For the Florida beer industry, all eyes are on the legislature, where the clock is ticking, with four days left of the session. The still-in-the-works contentious Senate Bill 1714 would make drastic changes to the state’s distribution system, limiting brewers’ ability to sell their own beer and putting more power in the hands of distributors. We could report on the details of the bill, but our fellow beer lawyers down in Florida at BrewerLong have done a phenomenal job of keeping those in and out of Florida up-to-date on just what’s happening in the legislature. Indeed, they immediately reported on a late-night change last night that removed much of the most contentious provisions in the bill. A vote in the Senate is expected today, and if the bill passes there, it’s got to get through the House of Representatives before legislators close up shop for 2014. If you’re interested in what’s happening in Florida, stay tuned to BrewerLong’s coverage here.

As beer lawyers and beer fanatics, the development of the beer industry in every state, including its maybe-inherent politics, is all downright fascinating to follow. That’s why we wanted to be sure, today, to pass along one recent, insightful look at SB1714 from someone who sees a lot at stake for the business he’s work hard to build. In an impassioned press release, Cigar City founder and CEO Joey Redner breaks down the potential motives behind the bill (at least in its iteration before yesterday’s late-night changes), discusses the three-tier distribution system, and shares his thoughts about brewer-distributor relationships. It’s worth a read. See a short excerpt below, and head over to the Cigar City website for the full text:

“And the vast majority of states allow direct retail sales by breweries like those currently allowed under Florida law. Most without limit. Yet in all of these states private distributors still exist. In fact, many of the largest distributors are located in states with self-distribution. How can that be?

Well, the first reason is that distribution is a tough business. Like brewing, distributing beer is capital-intensive, heavily regulated, and requires managing a dizzying array of moving parts. As with anything that is difficult to do, those that can do it well add value to the system. A good distributor that can get beer to market more efficiently and with less overhead provides value to breweries and to consumers.

Fun fact: Most breweries, even in states where self-distribution is an option, ultimately choose to work with a distributor. Not because the government tells them to, but because it is a mutually beneficial business relationship. In the case of Cigar City Brewing, you couldn’t pry me away from my distributor with a crowbar! They do a phenomenal job representing Cigar City and through their hard work they bring value back to the brewery.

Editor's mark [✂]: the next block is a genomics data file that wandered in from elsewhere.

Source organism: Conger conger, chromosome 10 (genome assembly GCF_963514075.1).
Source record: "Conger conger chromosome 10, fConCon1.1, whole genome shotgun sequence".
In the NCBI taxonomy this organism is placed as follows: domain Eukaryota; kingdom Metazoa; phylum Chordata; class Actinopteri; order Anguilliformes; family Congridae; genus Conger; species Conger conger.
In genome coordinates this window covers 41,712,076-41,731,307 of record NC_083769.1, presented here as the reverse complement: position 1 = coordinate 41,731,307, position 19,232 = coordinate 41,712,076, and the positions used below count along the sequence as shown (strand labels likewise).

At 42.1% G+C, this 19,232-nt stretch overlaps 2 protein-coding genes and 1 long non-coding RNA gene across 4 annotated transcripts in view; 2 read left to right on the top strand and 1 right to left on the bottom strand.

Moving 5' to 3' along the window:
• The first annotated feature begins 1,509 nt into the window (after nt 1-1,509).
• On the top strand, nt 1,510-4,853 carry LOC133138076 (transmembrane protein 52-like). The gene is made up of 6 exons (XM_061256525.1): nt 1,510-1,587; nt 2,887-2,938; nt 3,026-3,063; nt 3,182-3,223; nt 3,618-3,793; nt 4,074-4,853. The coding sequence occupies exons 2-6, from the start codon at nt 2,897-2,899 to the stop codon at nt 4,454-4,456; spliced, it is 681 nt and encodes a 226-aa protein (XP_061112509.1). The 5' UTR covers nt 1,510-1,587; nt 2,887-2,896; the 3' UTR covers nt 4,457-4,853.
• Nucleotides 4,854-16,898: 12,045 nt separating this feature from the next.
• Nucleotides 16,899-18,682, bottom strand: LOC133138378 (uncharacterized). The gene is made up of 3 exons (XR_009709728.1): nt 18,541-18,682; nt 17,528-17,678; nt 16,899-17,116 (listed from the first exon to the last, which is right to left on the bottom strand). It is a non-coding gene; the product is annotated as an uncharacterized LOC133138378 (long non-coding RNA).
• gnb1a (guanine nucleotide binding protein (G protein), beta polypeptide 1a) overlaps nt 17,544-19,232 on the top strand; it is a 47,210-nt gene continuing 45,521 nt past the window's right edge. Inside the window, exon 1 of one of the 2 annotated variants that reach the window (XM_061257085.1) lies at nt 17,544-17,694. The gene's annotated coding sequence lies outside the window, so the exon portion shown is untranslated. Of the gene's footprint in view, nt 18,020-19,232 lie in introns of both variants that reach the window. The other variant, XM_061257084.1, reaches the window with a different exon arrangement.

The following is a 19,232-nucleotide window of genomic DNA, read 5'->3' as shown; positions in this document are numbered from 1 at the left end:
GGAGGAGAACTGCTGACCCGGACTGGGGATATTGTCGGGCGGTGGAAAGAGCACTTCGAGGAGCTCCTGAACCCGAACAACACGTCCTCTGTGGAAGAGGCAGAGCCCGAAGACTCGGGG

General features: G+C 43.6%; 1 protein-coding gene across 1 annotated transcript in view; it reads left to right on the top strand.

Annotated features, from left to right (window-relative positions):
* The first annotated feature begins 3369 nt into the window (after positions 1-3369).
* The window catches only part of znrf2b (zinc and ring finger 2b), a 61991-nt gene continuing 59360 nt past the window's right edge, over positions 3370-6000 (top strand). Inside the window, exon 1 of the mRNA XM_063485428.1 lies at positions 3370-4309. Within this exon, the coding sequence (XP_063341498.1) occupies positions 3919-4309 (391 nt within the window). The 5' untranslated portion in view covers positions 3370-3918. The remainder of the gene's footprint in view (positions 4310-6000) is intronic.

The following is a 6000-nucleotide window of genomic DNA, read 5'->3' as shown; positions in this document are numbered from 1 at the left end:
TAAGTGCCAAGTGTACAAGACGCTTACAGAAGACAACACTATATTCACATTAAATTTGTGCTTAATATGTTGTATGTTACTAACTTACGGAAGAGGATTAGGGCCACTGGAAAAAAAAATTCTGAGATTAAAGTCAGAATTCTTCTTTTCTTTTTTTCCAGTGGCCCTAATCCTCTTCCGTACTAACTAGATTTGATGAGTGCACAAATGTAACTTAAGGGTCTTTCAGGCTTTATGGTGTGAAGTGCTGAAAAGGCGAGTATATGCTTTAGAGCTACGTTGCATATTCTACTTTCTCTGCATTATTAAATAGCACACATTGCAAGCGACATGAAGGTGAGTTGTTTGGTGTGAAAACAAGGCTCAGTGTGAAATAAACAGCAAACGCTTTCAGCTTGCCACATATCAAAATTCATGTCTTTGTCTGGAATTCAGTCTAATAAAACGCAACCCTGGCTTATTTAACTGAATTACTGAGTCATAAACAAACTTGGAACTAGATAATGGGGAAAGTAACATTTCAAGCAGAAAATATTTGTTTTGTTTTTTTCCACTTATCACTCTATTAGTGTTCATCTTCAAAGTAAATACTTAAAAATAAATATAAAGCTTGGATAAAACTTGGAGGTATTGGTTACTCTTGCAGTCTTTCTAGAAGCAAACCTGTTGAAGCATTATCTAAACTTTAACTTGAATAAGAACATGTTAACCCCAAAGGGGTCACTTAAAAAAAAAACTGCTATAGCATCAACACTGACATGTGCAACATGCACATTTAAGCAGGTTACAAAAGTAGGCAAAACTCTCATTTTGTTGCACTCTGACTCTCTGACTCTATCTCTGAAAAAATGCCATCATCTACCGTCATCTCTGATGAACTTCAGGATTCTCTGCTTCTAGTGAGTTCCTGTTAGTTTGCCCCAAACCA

Those are the kinds of relationships government should foster; mutually beneficial partnerships, not government mandated servitude.”

Read More

New Brewery v. Restaurant-turned-Brewery Trademark Dispute: Rogue (Oregon Brewing Company) v. Rogue’s Harbor Steak & Ale, Docket No. 5:14-CV-0428

Oregon’s widely distributed brewery known as Rogue has filed a lawsuit against a New York company called Rogue’s Harbor Steak & Ale, Docket No. 5:14-CV-0428. The case is technically captioned Oregon Brewing Company v. Rogue’s Harbor Steak & Ale, and you can find the complaint here. The case is not as tidy as it might seem upon first glance, and Rogue’s Harbor Steak & Ale has yet to file an answer, but a little digging on our part shows the makings of a bona fide turf war.

The timeline of events is, as it always is in trademark disputes, really important. We’ll do our best to take you through it here.

The complaint alleges that Rogue has held a federal trademark since the end of 2002. That trademark gives Rogue nationwide rights to use the name in conjunction with beer, but Rogue took those rights subject to the rights of existing unregistered common law users. More on that soon. Before 2002, though, Rogue had still been using the name on beers for quite a time, since 1989.

Turning to Rogue’s Harbor Steak & Ale (doing business as Rogue’s Harbor Inn), they do have some historic use of the name in conjunction with an inn since the early 1900s. You can read a bit about that here. It’s unclear whether that historic use has been continuous, but in our view, it really doesn’t matter. What’s critically important is that Rogue’s Harbor Inn began running a restaurant on the first floor of the inn since 1996. Again, 1996 is after Rogue had taken up use but before Rogue filed a federal trademark.

Although Rogue’s Harbor Inn wasn’t yet brewing (the company started brewing under the “Rogue’s Harbor Brewing” name in 2011), restaurants are arguably related to the alcoholic beverage industry and, it follows, that breweries or “brewpubs” could arguably be within a restaurant’s natural zone of expansion. Note that in a related close case, not binding on the Northern District of New York, the Federal Circuit has past decided that beer and restaurants are not related. See, e.g., In Re Coors Brewing Company, 343 F.3d 1340 (2003) (reversing the TTAB’s decision and finding that although an application for “Blue Moon” for beer was similar to an existing “Blue Moon” registration for restaurants, beer and restaurants were dissimilar enough under these circumstances to warrant simultaneous registration); but see In re Constellation Wines U.S., Serial No. 78803750 (April 17, 2008) [not precedential] (TTAB concludes that applicant’s Brickstone Cellars mark for wine would be confusingly similar to the registered Brickstones mark for restaurant services, finding restaurants and wine related).